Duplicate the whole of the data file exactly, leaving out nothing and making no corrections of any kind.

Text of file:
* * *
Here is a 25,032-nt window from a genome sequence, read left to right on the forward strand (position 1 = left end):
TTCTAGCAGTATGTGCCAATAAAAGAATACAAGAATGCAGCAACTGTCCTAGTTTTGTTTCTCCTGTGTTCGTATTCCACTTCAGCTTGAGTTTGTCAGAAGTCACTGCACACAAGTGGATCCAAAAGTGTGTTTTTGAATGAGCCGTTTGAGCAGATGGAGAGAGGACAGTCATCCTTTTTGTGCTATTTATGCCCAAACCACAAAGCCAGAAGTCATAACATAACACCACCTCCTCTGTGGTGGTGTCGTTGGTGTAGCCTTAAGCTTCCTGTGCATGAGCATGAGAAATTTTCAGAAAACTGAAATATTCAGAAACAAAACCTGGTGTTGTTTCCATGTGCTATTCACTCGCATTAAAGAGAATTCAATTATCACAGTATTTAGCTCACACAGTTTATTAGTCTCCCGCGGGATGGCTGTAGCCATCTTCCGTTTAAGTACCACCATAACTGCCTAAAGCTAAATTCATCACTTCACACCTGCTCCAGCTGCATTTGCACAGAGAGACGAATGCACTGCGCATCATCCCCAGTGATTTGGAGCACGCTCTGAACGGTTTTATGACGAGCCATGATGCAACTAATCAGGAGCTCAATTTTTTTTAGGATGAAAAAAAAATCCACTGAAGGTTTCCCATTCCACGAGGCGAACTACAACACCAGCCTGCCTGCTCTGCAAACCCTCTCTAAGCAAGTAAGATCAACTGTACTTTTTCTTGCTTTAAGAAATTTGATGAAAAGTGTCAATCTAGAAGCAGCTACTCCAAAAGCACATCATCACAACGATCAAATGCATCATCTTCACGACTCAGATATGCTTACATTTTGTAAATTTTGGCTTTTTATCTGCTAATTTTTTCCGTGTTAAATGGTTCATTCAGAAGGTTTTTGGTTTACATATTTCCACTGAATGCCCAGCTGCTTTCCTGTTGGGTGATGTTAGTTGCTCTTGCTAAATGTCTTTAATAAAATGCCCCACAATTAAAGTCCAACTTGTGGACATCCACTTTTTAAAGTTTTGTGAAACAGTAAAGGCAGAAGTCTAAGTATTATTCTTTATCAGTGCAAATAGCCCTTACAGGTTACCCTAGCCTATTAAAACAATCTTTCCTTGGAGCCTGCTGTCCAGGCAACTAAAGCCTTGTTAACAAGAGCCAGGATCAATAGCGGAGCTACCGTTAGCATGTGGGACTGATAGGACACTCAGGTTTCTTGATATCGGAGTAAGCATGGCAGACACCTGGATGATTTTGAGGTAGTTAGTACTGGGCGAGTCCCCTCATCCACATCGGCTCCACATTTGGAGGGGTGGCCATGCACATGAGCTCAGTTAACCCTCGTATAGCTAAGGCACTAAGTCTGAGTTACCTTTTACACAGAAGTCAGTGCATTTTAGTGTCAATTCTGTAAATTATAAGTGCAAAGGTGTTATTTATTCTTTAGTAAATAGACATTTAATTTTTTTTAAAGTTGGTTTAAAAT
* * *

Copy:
Here is a 25,032-nt window from a genome sequence, read left to right on the forward strand (position 1 = left end):
TTCTAGCAGTATGTGCCAATAAAAGAATACAAGAATGCAGCAACTGTCCTAGTTTTGTTTCTCCTGTGTTCGTATTCCACTTCAGCTTGAGTTTGTCAGAAGTCACTGCACACAAGTGGATCCAAAAGTGTGTTTTTGAATGAGCCGTTTGAGCAGATGGAGAGAGGACAGTCATCCTTTTTGTGCTATTTATGCCCAAACCACAAAGCCAGAAGTCATAACATAACACCACCTCCTCTGTGGTGGTGTCGTTGGTGTAGCCTTAAGCTTCCTGTGCATGAGCATGAGAAATTTTCAGAAAACTGAAATATTCAGAAACAAAACCTGGTGTTGTTTCCATGTGCTATTCACTCGCATTAAAGAGAATTCAATTATCACAGTATTTAGCTCACACAGTTTATTAGTCTCCCGCGGGATGGCTGTAGCCATCTTCCGTTTAAGTACCACCATAACTGCCTAAAGCTAAATTCATCACTTCACACCTGCTCCAGCTGCATTTGCACAGAGAGACGAATGCACTGCGCATCATCCCCAGTGATTTGGAGCACGCTCTGAACGGTTTTATGACGAGCCATGATGCAACTAATCAGGAGCTCAATTTTTTTTAGGATGAAAAAAAAATCCACTGAAGGTTTCCCATTCCACGAGGCGAACTACAACACCAGCCTGCCTGCTCTGCAAACCCTCTCTAAGCAAGTAAGATCAACTGTACTTTTTCTTGCTTTAAGAAATTTGATGAAAAGTGTCAATCTAGAAGCAGCTACTCCAAAAGCACATCATCACAACGATCAAATGCATCATCTTCACGACTCAGATATGCTTACATTTTGTAAATTTTGGCTTTTTATCTGCTAATTTTTTCCGTGTTAAATGGTTCATTCAGAAGGTTTTTGGTTTACATATTTCCACTGAATGCCCAGCTGCTTTCCTGTTGGGTGATGTTAGTTGCTCTTGCTAAATGTCTTTAATAAAATGCCCCACAATTAAAGTCCAACTTGTGGACATCCACTTTTTAAAGTTTTGTGAAACAGTAAAGGCAGAAGTCTAAGTATTATTCTTTATCAGTGCAAATAGCCCTTACAGGTTACCCTAGCCTATTAAAACAATCTTTCCTTGGAGCCTGCTGTCCAGGCAACTAAAGCCTTGTTAACAAGAGCCAGGATCAATAGCGGAGCTACCGTTAGCATGTGGGACTGATAGGACACTCAGGTTTCTTGATATCGGAGTAAGCATGGCAGACACCTGGATGATTTTGAGGTAGTTAGTACTGGGCGAGTCCCCTCATCCACATCGGCTCCACATTTGGAGGGGTGGCCATGCACATGAGCTCAGTTAACCCTCGTATAGCTAAGGCACTAAGTCTGAGTTACCTTTTACACAGAAGTCAGTGCATTTTAGTGTCAATTCTGTAAATTATAAGTGCAAAGGTGTTATTTATTCTTTAGTAAATAGACATTTAATTTTTTTTAAAGTTGGTTTAAAAT